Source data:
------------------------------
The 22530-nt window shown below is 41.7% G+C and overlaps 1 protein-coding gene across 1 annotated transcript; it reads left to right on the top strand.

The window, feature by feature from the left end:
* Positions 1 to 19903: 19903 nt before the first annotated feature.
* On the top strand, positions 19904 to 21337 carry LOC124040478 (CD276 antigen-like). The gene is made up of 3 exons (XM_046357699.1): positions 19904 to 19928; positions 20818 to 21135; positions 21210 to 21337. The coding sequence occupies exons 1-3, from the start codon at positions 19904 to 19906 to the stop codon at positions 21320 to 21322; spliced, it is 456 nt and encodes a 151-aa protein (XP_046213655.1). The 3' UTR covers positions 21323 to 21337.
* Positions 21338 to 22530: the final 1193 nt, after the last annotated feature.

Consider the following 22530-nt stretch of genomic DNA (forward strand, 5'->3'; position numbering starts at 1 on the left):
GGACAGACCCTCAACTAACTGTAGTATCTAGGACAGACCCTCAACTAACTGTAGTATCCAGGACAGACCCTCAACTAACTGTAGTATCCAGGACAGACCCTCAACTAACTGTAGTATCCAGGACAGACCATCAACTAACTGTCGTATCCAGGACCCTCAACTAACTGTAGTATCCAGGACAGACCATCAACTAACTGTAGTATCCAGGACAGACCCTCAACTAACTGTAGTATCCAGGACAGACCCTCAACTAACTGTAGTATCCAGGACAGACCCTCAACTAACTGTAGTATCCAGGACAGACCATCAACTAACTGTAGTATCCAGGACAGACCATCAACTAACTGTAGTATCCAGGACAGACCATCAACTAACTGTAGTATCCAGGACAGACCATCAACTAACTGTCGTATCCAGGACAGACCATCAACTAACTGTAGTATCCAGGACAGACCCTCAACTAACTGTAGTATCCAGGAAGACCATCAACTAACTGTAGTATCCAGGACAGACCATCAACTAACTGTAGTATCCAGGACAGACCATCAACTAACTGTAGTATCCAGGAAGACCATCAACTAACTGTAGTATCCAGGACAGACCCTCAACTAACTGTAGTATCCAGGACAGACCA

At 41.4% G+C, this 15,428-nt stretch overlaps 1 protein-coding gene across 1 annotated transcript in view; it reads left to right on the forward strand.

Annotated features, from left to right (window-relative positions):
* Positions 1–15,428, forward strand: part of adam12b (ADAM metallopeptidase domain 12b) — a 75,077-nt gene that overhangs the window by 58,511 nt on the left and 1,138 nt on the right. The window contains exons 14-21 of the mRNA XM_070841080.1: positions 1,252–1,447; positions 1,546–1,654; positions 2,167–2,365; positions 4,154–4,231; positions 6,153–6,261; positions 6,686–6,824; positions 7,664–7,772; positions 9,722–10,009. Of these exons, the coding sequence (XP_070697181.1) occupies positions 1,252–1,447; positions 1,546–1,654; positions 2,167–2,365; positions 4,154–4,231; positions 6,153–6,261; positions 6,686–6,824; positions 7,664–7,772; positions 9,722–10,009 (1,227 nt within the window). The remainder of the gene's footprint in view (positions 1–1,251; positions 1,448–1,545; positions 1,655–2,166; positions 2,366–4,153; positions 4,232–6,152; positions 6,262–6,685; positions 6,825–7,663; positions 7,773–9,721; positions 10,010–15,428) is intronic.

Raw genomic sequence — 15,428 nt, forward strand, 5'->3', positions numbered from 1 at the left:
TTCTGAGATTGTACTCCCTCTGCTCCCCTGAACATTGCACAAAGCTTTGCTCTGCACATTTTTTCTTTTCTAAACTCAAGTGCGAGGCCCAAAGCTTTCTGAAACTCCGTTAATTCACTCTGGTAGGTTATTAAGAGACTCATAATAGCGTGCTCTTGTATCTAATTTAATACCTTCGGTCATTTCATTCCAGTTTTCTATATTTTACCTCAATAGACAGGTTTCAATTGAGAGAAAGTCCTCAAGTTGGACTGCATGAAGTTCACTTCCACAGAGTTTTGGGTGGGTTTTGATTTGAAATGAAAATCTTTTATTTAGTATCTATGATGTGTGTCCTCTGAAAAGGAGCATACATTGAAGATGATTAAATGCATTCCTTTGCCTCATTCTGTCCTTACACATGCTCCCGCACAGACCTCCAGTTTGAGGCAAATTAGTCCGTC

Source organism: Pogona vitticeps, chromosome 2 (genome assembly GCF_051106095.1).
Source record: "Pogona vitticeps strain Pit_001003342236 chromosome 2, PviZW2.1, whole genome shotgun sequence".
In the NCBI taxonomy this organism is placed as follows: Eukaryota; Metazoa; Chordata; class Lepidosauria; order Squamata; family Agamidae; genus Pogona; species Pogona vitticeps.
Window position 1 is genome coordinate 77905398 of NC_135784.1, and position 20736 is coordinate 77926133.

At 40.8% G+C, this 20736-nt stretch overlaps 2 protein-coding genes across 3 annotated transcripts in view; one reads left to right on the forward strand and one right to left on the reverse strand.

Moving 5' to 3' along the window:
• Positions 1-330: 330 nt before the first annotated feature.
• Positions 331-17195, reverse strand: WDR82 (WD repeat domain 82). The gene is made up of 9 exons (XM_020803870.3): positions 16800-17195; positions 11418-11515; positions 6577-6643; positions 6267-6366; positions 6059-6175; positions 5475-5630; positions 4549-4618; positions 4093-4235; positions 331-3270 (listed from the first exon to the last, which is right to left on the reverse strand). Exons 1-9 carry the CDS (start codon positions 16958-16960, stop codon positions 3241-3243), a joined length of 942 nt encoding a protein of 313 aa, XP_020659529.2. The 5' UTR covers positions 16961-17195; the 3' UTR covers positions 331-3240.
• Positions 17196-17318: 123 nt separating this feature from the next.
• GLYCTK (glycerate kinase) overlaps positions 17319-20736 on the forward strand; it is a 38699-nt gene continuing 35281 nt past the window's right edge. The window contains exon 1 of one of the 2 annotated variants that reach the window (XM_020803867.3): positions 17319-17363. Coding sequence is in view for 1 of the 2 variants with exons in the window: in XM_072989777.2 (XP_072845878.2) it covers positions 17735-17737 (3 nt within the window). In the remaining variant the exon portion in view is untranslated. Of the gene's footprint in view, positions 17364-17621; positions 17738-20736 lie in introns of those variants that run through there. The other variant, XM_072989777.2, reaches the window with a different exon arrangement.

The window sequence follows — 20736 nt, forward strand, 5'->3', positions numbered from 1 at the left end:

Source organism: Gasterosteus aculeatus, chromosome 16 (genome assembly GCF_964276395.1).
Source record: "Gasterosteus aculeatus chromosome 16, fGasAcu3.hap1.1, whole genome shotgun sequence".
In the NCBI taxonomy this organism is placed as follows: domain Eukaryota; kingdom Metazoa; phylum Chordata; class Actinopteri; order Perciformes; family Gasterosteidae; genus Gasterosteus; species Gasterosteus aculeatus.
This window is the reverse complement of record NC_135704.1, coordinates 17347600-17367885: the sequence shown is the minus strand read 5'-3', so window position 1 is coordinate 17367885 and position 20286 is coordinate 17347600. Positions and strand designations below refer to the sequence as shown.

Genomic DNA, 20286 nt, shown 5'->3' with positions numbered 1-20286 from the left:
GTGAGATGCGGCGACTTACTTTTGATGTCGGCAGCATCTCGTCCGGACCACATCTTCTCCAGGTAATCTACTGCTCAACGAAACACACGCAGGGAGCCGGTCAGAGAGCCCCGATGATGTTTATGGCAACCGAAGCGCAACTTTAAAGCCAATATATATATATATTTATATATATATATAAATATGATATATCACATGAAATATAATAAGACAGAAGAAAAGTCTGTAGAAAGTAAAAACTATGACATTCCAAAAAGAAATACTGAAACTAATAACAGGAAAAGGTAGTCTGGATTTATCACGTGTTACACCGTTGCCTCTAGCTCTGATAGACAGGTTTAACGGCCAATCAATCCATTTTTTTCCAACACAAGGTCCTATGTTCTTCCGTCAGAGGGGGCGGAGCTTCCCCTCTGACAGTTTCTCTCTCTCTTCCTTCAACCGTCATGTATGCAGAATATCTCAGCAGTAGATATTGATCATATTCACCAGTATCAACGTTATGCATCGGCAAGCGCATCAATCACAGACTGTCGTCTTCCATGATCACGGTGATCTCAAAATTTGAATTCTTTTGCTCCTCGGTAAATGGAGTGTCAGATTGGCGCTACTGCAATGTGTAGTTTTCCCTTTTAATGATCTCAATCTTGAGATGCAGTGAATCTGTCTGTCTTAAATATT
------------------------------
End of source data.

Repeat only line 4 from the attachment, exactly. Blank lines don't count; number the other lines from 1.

* On the top strand, positions 19904 to 21337 carry LOC124040478 (CD276 antigen-like). The gene is made up of 3 exons (XM_046357699.1): positions 19904 to 19928; positions 20818 to 21135; positions 21210 to 21337. The coding sequence occupies exons 1-3, from the start codon at positions 19904 to 19906 to the stop codon at positions 21320 to 21322; spliced, it is 456 nt and encodes a 151-aa protein (XP_046213655.1). The 3' UTR covers positions 21323 to 21337.